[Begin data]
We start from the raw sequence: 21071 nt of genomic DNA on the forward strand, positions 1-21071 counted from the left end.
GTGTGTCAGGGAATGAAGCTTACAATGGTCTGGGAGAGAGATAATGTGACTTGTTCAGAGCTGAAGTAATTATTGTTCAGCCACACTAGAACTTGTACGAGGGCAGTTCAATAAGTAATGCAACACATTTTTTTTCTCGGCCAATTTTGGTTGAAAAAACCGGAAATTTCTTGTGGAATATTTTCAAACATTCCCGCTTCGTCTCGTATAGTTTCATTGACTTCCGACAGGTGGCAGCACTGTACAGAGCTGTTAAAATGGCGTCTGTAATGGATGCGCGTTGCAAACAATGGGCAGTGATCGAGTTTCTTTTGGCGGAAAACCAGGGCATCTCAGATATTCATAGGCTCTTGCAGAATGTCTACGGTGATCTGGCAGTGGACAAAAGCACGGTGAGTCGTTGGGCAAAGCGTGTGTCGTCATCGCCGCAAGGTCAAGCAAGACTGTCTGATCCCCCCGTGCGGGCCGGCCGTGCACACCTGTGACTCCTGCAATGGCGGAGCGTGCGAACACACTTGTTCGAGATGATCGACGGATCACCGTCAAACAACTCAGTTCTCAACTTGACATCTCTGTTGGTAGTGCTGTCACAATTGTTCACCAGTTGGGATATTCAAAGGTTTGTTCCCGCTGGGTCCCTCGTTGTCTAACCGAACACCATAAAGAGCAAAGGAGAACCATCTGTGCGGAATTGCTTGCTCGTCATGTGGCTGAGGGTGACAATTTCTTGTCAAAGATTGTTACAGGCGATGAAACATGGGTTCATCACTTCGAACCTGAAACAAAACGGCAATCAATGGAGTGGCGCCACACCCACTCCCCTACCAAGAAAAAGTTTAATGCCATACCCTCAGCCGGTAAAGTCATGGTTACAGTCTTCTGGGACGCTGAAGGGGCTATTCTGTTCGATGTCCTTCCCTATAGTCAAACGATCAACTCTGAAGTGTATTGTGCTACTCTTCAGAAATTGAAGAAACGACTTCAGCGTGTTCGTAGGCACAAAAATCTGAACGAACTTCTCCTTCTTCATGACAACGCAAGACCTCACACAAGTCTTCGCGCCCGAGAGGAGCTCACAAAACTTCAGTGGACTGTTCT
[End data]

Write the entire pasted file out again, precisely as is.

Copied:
We start from the raw sequence: 21071 nt of genomic DNA on the forward strand, positions 1-21071 counted from the left end.
GTGTGTCAGGGAATGAAGCTTACAATGGTCTGGGAGAGAGATAATGTGACTTGTTCAGAGCTGAAGTAATTATTGTTCAGCCACACTAGAACTTGTACGAGGGCAGTTCAATAAGTAATGCAACACATTTTTTTTCTCGGCCAATTTTGGTTGAAAAAACCGGAAATTTCTTGTGGAATATTTTCAAACATTCCCGCTTCGTCTCGTATAGTTTCATTGACTTCCGACAGGTGGCAGCACTGTACAGAGCTGTTAAAATGGCGTCTGTAATGGATGCGCGTTGCAAACAATGGGCAGTGATCGAGTTTCTTTTGGCGGAAAACCAGGGCATCTCAGATATTCATAGGCTCTTGCAGAATGTCTACGGTGATCTGGCAGTGGACAAAAGCACGGTGAGTCGTTGGGCAAAGCGTGTGTCGTCATCGCCGCAAGGTCAAGCAAGACTGTCTGATCCCCCCGTGCGGGCCGGCCGTGCACACCTGTGACTCCTGCAATGGCGGAGCGTGCGAACACACTTGTTCGAGATGATCGACGGATCACCGTCAAACAACTCAGTTCTCAACTTGACATCTCTGTTGGTAGTGCTGTCACAATTGTTCACCAGTTGGGATATTCAAAGGTTTGTTCCCGCTGGGTCCCTCGTTGTCTAACCGAACACCATAAAGAGCAAAGGAGAACCATCTGTGCGGAATTGCTTGCTCGTCATGTGGCTGAGGGTGACAATTTCTTGTCAAAGATTGTTACAGGCGATGAAACATGGGTTCATCACTTCGAACCTGAAACAAAACGGCAATCAATGGAGTGGCGCCACACCCACTCCCCTACCAAGAAAAAGTTTAATGCCATACCCTCAGCCGGTAAAGTCATGGTTACAGTCTTCTGGGACGCTGAAGGGGCTATTCTGTTCGATGTCCTTCCCTATAGTCAAACGATCAACTCTGAAGTGTATTGTGCTACTCTTCAGAAATTGAAGAAACGACTTCAGCGTGTTCGTAGGCACAAAAATCTGAACGAACTTCTCCTTCTTCATGACAACGCAAGACCTCACACAAGTCTTCGCGCCCGAGAGGAGCTCACAAAACTTCAGTGGACTGTTCT